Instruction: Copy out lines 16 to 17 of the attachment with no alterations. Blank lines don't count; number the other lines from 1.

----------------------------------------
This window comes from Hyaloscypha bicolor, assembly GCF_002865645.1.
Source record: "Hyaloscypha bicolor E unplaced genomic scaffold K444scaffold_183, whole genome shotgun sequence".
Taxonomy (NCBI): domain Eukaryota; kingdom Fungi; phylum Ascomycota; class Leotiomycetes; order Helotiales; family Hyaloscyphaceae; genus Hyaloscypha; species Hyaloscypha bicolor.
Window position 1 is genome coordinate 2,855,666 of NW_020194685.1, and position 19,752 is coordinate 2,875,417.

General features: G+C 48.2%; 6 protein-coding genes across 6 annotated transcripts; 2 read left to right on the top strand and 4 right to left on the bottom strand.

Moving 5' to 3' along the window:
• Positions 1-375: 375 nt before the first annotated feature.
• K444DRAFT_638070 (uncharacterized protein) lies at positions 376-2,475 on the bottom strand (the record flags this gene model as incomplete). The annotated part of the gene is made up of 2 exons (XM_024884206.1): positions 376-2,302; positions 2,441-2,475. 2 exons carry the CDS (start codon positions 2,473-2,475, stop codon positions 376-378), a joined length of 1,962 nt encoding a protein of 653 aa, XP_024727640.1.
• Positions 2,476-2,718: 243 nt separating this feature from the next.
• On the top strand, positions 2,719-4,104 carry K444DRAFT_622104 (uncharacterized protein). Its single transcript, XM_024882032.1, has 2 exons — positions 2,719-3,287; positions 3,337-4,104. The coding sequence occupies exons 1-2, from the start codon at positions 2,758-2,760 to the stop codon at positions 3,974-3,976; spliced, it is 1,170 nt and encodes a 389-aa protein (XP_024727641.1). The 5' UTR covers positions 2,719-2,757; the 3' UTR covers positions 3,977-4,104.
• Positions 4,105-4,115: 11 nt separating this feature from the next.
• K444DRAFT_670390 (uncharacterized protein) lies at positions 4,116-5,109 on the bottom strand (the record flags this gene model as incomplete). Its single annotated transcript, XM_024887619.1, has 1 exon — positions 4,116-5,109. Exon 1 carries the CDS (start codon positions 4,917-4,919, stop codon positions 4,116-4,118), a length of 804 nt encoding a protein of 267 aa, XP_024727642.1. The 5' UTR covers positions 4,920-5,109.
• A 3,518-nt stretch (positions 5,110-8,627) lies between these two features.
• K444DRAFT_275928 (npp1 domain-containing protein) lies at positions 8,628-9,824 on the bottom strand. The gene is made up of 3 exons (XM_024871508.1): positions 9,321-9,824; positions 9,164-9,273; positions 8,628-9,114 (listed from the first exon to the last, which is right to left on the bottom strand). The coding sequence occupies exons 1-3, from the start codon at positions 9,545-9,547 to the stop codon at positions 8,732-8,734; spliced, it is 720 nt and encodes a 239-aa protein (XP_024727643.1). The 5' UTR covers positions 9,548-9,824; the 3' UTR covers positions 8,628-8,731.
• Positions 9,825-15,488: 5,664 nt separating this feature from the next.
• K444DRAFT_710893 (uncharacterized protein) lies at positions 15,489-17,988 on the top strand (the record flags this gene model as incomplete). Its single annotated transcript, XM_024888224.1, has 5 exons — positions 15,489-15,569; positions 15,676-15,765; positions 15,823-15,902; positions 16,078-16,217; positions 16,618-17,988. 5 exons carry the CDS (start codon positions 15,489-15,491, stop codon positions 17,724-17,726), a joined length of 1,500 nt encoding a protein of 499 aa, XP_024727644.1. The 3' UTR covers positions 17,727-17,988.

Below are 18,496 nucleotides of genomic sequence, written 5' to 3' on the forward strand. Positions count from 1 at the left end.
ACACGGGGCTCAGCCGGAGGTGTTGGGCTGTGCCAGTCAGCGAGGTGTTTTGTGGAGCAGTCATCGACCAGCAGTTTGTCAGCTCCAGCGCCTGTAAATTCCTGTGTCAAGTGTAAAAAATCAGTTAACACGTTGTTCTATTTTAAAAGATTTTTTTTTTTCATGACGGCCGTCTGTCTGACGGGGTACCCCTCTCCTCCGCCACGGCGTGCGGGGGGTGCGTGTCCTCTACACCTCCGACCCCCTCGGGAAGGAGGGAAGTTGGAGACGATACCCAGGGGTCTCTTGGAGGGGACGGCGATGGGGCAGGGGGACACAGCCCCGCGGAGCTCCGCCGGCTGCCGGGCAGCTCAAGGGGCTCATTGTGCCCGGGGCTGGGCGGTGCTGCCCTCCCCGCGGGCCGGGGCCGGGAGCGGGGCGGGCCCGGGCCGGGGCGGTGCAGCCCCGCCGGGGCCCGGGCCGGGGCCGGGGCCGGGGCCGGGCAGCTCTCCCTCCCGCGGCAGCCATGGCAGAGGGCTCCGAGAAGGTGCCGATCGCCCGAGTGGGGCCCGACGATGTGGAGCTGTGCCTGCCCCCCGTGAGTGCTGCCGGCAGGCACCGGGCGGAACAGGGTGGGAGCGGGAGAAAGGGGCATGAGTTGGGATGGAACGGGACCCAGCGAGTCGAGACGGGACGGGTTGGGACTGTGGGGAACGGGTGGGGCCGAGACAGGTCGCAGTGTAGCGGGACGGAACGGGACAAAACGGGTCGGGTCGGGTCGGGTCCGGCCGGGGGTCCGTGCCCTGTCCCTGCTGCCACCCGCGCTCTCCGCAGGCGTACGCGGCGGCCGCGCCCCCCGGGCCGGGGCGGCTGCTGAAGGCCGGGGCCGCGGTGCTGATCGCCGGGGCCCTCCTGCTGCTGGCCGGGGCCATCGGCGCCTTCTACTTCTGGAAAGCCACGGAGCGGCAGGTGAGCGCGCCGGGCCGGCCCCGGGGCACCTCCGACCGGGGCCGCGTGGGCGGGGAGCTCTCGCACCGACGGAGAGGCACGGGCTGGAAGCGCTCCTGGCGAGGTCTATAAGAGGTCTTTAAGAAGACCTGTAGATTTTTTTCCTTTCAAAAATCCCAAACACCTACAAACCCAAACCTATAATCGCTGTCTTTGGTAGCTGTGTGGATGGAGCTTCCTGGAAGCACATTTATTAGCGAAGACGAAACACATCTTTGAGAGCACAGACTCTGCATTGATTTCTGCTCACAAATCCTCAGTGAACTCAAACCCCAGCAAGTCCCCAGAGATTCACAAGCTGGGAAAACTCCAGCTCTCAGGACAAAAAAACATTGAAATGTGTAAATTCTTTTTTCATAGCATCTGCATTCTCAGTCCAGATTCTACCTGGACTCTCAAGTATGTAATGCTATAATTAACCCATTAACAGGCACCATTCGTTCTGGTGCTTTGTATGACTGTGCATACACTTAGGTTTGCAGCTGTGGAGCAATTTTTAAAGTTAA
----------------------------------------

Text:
• K444DRAFT_710893 (uncharacterized protein) lies at positions 15,489-17,988 on the top strand (the record flags this gene model as incomplete). Its single annotated transcript, XM_024888224.1, has 5 exons — positions 15,489-15,569; positions 15,676-15,765; positions 15,823-15,902; positions 16,078-16,217; positions 16,618-17,988. 5 exons carry the CDS (start codon positions 15,489-15,491, stop codon positions 17,724-17,726), a joined length of 1,500 nt encoding a protein of 499 aa, XP_024727644.1. The 3' UTR covers positions 17,727-17,988.

Below are 18,496 nucleotides of genomic sequence, written 5' to 3' on the forward strand. Positions count from 1 at the left end.